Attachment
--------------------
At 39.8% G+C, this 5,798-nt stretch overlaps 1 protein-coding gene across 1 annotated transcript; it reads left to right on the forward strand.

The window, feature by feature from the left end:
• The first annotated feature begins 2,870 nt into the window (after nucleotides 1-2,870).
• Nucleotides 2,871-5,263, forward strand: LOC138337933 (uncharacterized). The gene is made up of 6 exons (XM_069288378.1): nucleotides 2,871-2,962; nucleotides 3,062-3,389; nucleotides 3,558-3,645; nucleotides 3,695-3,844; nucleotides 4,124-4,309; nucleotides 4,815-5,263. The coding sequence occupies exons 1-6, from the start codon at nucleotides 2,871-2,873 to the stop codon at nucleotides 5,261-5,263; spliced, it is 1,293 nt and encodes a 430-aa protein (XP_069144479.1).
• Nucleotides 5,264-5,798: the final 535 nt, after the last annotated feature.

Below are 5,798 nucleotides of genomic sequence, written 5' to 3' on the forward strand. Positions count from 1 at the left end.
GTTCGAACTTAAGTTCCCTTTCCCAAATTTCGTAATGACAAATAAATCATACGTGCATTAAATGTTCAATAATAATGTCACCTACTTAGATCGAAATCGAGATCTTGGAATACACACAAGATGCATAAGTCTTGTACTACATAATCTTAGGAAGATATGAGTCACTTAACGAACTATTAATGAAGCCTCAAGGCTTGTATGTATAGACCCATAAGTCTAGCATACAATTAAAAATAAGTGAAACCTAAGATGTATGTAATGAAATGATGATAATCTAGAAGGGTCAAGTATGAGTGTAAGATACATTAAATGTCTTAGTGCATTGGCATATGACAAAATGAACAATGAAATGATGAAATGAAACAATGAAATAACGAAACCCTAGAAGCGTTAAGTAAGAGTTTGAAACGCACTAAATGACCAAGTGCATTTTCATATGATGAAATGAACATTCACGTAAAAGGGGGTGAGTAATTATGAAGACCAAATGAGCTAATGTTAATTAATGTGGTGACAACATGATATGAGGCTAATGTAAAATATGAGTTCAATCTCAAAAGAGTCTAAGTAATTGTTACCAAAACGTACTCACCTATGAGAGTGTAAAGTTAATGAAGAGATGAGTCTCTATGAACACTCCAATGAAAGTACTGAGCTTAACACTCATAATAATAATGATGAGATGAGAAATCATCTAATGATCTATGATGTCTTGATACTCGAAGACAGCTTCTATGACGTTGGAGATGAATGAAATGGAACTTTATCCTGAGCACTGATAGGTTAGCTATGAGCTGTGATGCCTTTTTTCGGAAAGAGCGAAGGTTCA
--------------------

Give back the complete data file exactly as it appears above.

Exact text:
At 39.8% G+C, this 5,798-nt stretch overlaps 1 protein-coding gene across 1 annotated transcript; it reads left to right on the forward strand.

The window, feature by feature from the left end:
• The first annotated feature begins 2,870 nt into the window (after nucleotides 1-2,870).
• Nucleotides 2,871-5,263, forward strand: LOC138337933 (uncharacterized). The gene is made up of 6 exons (XM_069288378.1): nucleotides 2,871-2,962; nucleotides 3,062-3,389; nucleotides 3,558-3,645; nucleotides 3,695-3,844; nucleotides 4,124-4,309; nucleotides 4,815-5,263. The coding sequence occupies exons 1-6, from the start codon at nucleotides 2,871-2,873 to the stop codon at nucleotides 5,261-5,263; spliced, it is 1,293 nt and encodes a 430-aa protein (XP_069144479.1).
• Nucleotides 5,264-5,798: the final 535 nt, after the last annotated feature.

Below are 5,798 nucleotides of genomic sequence, written 5' to 3' on the forward strand. Positions count from 1 at the left end.
GTTCGAACTTAAGTTCCCTTTCCCAAATTTCGTAATGACAAATAAATCATACGTGCATTAAATGTTCAATAATAATGTCACCTACTTAGATCGAAATCGAGATCTTGGAATACACACAAGATGCATAAGTCTTGTACTACATAATCTTAGGAAGATATGAGTCACTTAACGAACTATTAATGAAGCCTCAAGGCTTGTATGTATAGACCCATAAGTCTAGCATACAATTAAAAATAAGTGAAACCTAAGATGTATGTAATGAAATGATGATAATCTAGAAGGGTCAAGTATGAGTGTAAGATACATTAAATGTCTTAGTGCATTGGCATATGACAAAATGAACAATGAAATGATGAAATGAAACAATGAAATAACGAAACCCTAGAAGCGTTAAGTAAGAGTTTGAAACGCACTAAATGACCAAGTGCATTTTCATATGATGAAATGAACATTCACGTAAAAGGGGGTGAGTAATTATGAAGACCAAATGAGCTAATGTTAATTAATGTGGTGACAACATGATATGAGGCTAATGTAAAATATGAGTTCAATCTCAAAAGAGTCTAAGTAATTGTTACCAAAACGTACTCACCTATGAGAGTGTAAAGTTAATGAAGAGATGAGTCTCTATGAACACTCCAATGAAAGTACTGAGCTTAACACTCATAATAATAATGATGAGATGAGAAATCATCTAATGATCTATGATGTCTTGATACTCGAAGACAGCTTCTATGACGTTGGAGATGAATGAAATGGAACTTTATCCTGAGCACTGATAGGTTAGCTATGAGCTGTGATGCCTTTTTTCGGAAAGAGCGAAGGTTCA